Private sins, public punishments

A four-star general falls from grace. The American media is buzzing with “The Petraeus Affair” (as this latest sex scandal is dubbed). The empty-headed Talking Heads are breathlessly talking about what a horrible scandal it is, what shame this scandal has generated, blah, blah! Over at the Fox News the right wingers are trying to tie Obama, Benghazi, Afghanistan Commander John Allen and the Petraeus infidelity into one big Nakshi Katha. Their objective is to somehow damage the newly re-elected Obama and his administration’s reputation. The drumbeat may actually do some damage to Obama because he is not a street fighter. It is likely that he will bring a knife to a gunfight when it comes to going against the right wing.

I find it very odd that marital infidelity is the primary mover in the dismantling of careers of accomplished soldiers and leaders. This is happening in a country where some 30% of the marriages end in divorce within the first ten years of marriage. Over a longer period, some 50% of the marriages end in divorce. A more striking data (OK, somewhat less concrete) is how many people cheat on their spouses in America and throughout the world. Some 30% to 60% of all married individuals cheat on their spouses at some point during their married lives. This is probably under-reported by as much as 30%. There has been a demographic shift in attitude towards sex and sexuality. Many a younger people have more than one partners and do not think of infidelity in the same way as the older folks do. They have many partners and they change partners far more casually. It is a changing world. The Wall Street Journal reported “Between 1991 and 2006, the numbers of unfaithful wives under 30 increased by 20% and husbands by a whopping 45%”.  So, you have a world where the so-called infidelity is almost the norm but when someone is caught doing the thing that almost everyone else is doing then the sky starts falling.

1101940815_400The question is not whether or not the act of infidelity is morally wrong or sinful. I know for sure that it is hurtful to the people involved. However, that does not explain why a private act should automatically disqualify someone from his/her public and work life. I know this is a contrarian view but infidelity is mainly a matter of opportunity and a certain personality type. The risk takers and adventurers tend to be more prone to infidelity. Petraeus had the opportunity with all that one-on-one time he spent with Paula Broadwell and he is the adventurous type. There are enough studies to support the notion that there is a genetic marker for the adventurous and hence the cheating type. This was a case of all the ingredients ready and mixed for a little spark to ignite the explosion. Well, it did happen and now America has lost a very competent war fighter in the middle of two hot wars, an explosive Middle East and an uneasy East Asia. The back and forth aggressive notes between China and Japan for the control of the six tiny islands in South China Sea is probably one of the most disturbing aspects of today’s fragile world.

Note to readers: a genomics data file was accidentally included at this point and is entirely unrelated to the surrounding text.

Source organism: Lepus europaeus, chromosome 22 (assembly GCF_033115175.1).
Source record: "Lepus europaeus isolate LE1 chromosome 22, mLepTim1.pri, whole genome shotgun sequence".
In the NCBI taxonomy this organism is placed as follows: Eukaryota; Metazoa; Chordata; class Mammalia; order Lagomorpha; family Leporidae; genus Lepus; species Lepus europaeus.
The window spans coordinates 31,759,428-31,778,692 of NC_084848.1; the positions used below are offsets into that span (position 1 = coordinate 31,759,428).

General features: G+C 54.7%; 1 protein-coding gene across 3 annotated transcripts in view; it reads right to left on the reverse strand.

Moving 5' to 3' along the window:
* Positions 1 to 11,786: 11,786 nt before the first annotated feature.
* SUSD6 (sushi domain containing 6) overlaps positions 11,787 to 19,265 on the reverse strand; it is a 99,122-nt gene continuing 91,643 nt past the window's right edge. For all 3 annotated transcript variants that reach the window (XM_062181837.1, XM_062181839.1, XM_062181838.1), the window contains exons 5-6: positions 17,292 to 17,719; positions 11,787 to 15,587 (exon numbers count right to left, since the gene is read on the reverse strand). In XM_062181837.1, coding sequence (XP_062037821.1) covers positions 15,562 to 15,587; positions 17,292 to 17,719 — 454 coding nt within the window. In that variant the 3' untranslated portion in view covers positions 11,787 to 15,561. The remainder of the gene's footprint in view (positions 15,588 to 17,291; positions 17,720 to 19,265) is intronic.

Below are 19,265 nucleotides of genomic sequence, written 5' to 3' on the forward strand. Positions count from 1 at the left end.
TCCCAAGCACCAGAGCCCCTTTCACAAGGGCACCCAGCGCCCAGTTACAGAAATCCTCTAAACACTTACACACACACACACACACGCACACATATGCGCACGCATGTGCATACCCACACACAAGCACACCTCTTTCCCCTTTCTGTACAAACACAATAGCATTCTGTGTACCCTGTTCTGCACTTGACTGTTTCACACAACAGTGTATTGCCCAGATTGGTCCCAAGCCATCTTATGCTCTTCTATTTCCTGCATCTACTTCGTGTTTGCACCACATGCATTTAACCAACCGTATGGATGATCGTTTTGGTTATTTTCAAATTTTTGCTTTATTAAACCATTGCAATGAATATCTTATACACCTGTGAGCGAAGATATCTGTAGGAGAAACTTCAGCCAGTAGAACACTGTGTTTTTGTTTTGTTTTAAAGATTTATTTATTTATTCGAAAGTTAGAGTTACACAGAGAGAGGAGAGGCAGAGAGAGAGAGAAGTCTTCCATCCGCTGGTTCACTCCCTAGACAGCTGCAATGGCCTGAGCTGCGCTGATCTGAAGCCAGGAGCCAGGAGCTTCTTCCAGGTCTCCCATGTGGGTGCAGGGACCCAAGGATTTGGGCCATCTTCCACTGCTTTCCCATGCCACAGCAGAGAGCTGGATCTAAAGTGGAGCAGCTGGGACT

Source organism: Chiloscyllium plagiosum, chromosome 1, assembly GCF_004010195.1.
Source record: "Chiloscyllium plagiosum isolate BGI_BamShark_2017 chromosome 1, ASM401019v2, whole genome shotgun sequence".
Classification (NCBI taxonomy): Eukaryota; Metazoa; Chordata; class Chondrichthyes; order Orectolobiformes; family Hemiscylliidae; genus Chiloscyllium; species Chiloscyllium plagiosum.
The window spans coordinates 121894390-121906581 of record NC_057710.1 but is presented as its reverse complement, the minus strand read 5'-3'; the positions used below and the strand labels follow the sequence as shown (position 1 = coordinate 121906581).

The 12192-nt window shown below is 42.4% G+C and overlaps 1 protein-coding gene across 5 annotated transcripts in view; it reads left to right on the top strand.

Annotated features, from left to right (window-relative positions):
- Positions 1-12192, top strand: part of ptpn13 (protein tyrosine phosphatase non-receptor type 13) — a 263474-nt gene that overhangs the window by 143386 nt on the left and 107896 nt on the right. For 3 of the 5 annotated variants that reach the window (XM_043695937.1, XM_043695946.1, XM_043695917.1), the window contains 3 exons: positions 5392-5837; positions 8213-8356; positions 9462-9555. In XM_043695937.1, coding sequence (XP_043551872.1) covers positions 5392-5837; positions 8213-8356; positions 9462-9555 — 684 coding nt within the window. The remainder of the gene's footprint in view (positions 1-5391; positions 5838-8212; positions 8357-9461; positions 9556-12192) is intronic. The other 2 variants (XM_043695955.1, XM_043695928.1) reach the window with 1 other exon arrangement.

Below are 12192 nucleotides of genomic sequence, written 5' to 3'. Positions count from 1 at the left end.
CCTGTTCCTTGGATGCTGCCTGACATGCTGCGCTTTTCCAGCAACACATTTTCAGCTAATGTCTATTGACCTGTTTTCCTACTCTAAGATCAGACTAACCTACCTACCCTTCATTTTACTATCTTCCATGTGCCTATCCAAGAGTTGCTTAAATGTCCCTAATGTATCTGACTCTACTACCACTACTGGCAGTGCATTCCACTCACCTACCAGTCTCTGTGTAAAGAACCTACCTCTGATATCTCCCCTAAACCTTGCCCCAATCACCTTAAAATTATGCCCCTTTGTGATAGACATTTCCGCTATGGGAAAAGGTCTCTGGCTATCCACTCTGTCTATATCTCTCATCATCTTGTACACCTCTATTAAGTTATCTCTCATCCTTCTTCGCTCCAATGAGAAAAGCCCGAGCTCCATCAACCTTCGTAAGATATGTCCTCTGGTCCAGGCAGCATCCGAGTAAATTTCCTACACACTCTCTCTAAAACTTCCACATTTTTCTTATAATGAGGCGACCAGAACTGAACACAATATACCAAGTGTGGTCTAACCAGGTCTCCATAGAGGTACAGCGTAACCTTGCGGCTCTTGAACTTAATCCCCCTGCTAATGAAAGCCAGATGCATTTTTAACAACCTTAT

It is interesting that the attitude towards infidelity has hardened while the actual behaviour has become more permissive. It is as if the whole world has subscribed to, “do what I say, not what I do”. Full 90% of the respondent to a University of Washington study said cheating is bad under all circumstances. But, if we tabulate the behaviour of people then we would see that infidelity is on the rise for everyone. It has been the domain of the rich and the powerful from the beginning of time. If private behaviour was punished in public sphere even in the 1940’s then we would not have Dwight Eisenhower or FDR as presidents. Neither would we have Churchill or so many others who did not have exemplary private lives but important public service record. So knowing that humans are flawed and opportunities to stray are on the rise, can we not come up with a way to separate the private lives of people from their public lives?

France is probably the only country in the world which has developed a much more nuanced approach to the reality of imperfect private lives and temptations to stray from the rigid code of fidelity. Most French presidents I have had in my lifetime have had at least one paramour or mistress if you want to use the vernacular. The French still believe that marriage is a vow of fidelity and loyalty, but they are willing to make concessions to the flaws that seem to be inherent in human.

infidelitystayTaking a lover by either gender is frowned upon but tolerated. This does not cause the great big humiliation and resignation from offices. They preserve the human capital by admitting the human flaws. Some argue that little straying every now and then make the marriages stronger. In 2002 the French divorce rate was 38.3% of the marriages over 10 year span, the rate was 2 divorces per thousand residents. The French rate was effectively half the US rate. The surprise winner in this category was Maldives with 10.97 divorces per thousand residents. Yes, I did take a double take at those statistics. It seems divorce is also a matter of opportunity and economic independence. Maldives has a tolerant world view and there has been fair amount of economic development.

I must say I am ambivalent about Petraeus’ personal fate. He is a flamboyant character and will probably land a seven figure job. His ambition for running for president is over though. But, that is the question. Should our private failings and limitations as human beings be punished in our public lives?

Kayes Ahmed lives in Boulder, Colorado, USA with his three dogs. He runs a small yet global apparel and design business based in Boulder.


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